Imaginary relish and exquisite torture : the elaborated intrusion theory of desire
Kavanagh, David J., Andrade, Jackie, & May, Jon (2005) Imaginary relish and exquisite torture : the elaborated intrusion theory of desire. Psychological Review, 112(2), pp. 446-467.
The authors argue that human desire involves conscious cognition that has strong affective connotation and is potentially involved in the determination of appetitive behavior rather than being epiphenomenal to it. Intrusive thoughts about appetitive targets are triggered automatically by external or physiological cues and by cognitive associates. When intrusions elicit significant pleasure or relief, cognitive elaboration usually ensues. Elaboration competes with concurrent cognitive tasks through retrieval of target related information and its retention in working memory. Sensory images are especially important products of intrusion and elaboration because they simulate the sensory and emotional qualities of target acquisition. Desire images are momentarily rewarding but amplify awareness of somatic and emotional deficits. Effects of desires on behavior are moderated by competing incentives, target availability, and skills. The theory provides a coherent account of existing data and suggests new directions for research and treatment.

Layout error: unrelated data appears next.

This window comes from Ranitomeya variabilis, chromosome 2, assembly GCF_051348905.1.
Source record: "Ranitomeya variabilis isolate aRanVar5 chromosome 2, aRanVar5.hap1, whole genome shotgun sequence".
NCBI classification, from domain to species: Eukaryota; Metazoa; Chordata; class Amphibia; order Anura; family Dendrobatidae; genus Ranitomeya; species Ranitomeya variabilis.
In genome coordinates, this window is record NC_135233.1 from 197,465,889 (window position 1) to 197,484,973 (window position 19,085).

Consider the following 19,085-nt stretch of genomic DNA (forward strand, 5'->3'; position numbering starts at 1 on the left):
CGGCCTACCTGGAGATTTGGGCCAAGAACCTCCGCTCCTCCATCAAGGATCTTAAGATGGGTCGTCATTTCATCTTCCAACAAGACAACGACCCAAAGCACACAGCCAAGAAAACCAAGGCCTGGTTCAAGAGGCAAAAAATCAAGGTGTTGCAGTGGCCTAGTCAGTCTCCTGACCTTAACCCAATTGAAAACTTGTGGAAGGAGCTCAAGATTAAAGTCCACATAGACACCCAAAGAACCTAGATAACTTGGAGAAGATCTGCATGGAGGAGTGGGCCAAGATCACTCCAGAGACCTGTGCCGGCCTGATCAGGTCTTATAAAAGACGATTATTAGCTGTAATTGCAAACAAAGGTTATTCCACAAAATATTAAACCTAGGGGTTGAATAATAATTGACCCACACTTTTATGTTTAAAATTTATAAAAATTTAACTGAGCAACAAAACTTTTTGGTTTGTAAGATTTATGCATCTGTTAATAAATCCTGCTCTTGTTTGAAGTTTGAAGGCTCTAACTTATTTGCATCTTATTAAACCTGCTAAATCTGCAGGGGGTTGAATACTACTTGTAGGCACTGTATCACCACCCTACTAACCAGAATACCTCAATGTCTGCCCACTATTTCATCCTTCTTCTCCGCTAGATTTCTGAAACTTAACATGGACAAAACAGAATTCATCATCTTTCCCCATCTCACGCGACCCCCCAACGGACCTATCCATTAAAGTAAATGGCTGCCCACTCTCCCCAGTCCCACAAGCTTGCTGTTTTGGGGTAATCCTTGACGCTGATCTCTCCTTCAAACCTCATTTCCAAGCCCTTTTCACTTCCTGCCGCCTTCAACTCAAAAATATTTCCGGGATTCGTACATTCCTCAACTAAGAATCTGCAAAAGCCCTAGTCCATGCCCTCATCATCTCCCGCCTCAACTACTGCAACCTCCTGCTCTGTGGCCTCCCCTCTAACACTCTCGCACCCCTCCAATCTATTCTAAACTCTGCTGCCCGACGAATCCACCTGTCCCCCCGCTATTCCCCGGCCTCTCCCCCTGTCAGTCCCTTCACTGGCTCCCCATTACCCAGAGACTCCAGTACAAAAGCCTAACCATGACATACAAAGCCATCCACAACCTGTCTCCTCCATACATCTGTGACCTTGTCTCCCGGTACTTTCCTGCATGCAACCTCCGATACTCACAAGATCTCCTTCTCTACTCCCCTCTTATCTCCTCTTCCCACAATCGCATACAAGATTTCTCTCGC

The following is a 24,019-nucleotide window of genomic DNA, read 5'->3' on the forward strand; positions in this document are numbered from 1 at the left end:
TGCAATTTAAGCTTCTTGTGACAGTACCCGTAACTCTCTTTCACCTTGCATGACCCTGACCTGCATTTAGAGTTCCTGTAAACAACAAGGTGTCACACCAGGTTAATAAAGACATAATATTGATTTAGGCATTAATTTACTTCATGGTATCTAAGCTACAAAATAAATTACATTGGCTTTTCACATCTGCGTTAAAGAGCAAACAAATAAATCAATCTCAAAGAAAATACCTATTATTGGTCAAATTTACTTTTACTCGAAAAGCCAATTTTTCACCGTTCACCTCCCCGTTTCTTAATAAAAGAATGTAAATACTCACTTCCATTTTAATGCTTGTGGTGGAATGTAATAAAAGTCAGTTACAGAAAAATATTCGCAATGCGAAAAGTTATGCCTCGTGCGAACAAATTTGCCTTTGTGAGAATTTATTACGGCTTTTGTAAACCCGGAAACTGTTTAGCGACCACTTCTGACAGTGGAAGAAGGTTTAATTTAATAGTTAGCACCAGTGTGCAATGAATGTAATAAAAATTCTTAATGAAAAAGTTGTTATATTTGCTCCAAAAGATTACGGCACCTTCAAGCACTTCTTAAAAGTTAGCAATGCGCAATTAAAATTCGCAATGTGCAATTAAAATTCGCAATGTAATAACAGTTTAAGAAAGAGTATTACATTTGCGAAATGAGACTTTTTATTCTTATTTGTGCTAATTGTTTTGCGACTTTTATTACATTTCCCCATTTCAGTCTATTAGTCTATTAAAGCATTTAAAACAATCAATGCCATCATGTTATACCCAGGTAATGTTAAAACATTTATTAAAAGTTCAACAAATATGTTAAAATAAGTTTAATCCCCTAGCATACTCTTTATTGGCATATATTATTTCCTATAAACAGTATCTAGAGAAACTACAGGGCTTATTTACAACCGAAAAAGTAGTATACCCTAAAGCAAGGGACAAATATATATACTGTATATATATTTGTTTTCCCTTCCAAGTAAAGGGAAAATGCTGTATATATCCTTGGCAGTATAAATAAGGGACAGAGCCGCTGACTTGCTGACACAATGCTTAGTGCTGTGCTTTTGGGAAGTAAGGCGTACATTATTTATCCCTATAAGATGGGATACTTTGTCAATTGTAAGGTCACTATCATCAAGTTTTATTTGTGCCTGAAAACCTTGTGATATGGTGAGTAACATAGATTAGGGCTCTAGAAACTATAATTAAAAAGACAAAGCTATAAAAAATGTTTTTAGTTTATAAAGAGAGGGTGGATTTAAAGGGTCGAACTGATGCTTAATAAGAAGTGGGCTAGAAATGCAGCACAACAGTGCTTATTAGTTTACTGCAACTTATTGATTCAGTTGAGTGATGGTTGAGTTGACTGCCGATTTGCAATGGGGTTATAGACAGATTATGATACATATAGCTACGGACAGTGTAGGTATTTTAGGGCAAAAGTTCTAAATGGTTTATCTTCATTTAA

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|Item Type:||Journal Article|
|Divisions:||Current > QUT Faculties and Divisions > Faculty of Health|
Current > Institutes > Institute of Health and Biomedical Innovation
Current > Schools > School of Psychology & Counselling
|Copyright Owner:||Copyright 2005 American Psychological Association|
|Deposited On:||19 Nov 2009 10:49|
|Last Modified:||01 Mar 2012 00:10|
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